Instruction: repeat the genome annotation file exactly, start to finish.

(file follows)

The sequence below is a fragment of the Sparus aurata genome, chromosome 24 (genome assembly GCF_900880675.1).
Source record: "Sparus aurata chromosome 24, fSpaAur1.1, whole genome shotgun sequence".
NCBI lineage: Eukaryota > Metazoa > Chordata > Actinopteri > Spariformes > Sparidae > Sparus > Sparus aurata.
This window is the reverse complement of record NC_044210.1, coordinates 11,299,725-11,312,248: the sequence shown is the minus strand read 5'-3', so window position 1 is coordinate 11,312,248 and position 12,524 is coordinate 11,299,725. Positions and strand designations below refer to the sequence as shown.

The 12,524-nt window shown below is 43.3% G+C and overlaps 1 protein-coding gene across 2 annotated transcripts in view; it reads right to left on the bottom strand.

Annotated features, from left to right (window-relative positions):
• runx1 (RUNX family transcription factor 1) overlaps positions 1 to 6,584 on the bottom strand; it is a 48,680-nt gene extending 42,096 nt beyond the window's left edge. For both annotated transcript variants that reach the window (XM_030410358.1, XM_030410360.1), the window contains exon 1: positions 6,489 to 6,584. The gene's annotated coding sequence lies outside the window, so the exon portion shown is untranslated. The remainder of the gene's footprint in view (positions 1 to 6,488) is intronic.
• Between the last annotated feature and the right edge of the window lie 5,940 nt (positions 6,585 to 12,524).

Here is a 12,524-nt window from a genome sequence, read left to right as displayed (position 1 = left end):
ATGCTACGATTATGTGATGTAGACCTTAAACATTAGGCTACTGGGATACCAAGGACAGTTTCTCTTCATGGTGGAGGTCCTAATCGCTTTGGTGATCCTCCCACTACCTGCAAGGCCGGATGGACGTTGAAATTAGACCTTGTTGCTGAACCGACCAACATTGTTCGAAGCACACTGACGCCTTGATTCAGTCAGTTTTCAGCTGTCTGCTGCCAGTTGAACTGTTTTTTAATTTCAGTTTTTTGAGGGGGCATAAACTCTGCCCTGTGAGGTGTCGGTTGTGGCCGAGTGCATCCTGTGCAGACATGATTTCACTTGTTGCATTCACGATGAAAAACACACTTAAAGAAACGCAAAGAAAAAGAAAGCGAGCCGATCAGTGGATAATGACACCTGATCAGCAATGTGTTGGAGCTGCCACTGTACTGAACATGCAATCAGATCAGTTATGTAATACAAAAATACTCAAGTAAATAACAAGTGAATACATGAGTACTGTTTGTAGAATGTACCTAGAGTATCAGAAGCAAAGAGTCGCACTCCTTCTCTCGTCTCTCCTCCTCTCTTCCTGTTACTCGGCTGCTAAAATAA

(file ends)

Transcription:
The sequence below is a fragment of the Sparus aurata genome, chromosome 24 (genome assembly GCF_900880675.1).
Source record: "Sparus aurata chromosome 24, fSpaAur1.1, whole genome shotgun sequence".
NCBI lineage: Eukaryota > Metazoa > Chordata > Actinopteri > Spariformes > Sparidae > Sparus > Sparus aurata.
This window is the reverse complement of record NC_044210.1, coordinates 11,299,725-11,312,248: the sequence shown is the minus strand read 5'-3', so window position 1 is coordinate 11,312,248 and position 12,524 is coordinate 11,299,725. Positions and strand designations below refer to the sequence as shown.

The 12,524-nt window shown below is 43.3% G+C and overlaps 1 protein-coding gene across 2 annotated transcripts in view; it reads right to left on the bottom strand.

Annotated features, from left to right (window-relative positions):
• runx1 (RUNX family transcription factor 1) overlaps positions 1 to 6,584 on the bottom strand; it is a 48,680-nt gene extending 42,096 nt beyond the window's left edge. For both annotated transcript variants that reach the window (XM_030410358.1, XM_030410360.1), the window contains exon 1: positions 6,489 to 6,584. The gene's annotated coding sequence lies outside the window, so the exon portion shown is untranslated. The remainder of the gene's footprint in view (positions 1 to 6,488) is intronic.
• Between the last annotated feature and the right edge of the window lie 5,940 nt (positions 6,585 to 12,524).

Here is a 12,524-nt window from a genome sequence, read left to right as displayed (position 1 = left end):
ATGCTACGATTATGTGATGTAGACCTTAAACATTAGGCTACTGGGATACCAAGGACAGTTTCTCTTCATGGTGGAGGTCCTAATCGCTTTGGTGATCCTCCCACTACCTGCAAGGCCGGATGGACGTTGAAATTAGACCTTGTTGCTGAACCGACCAACATTGTTCGAAGCACACTGACGCCTTGATTCAGTCAGTTTTCAGCTGTCTGCTGCCAGTTGAACTGTTTTTTAATTTCAGTTTTTTGAGGGGGCATAAACTCTGCCCTGTGAGGTGTCGGTTGTGGCCGAGTGCATCCTGTGCAGACATGATTTCACTTGTTGCATTCACGATGAAAAACACACTTAAAGAAACGCAAAGAAAAAGAAAGCGAGCCGATCAGTGGATAATGACACCTGATCAGCAATGTGTTGGAGCTGCCACTGTACTGAACATGCAATCAGATCAGTTATGTAATACAAAAATACTCAAGTAAATAACAAGTGAATACATGAGTACTGTTTGTAGAATGTACCTAGAGTATCAGAAGCAAAGAGTCGCACTCCTTCTCTCGTCTCTCCTCCTCTCTTCCTGTTACTCGGCTGCTAAAATAA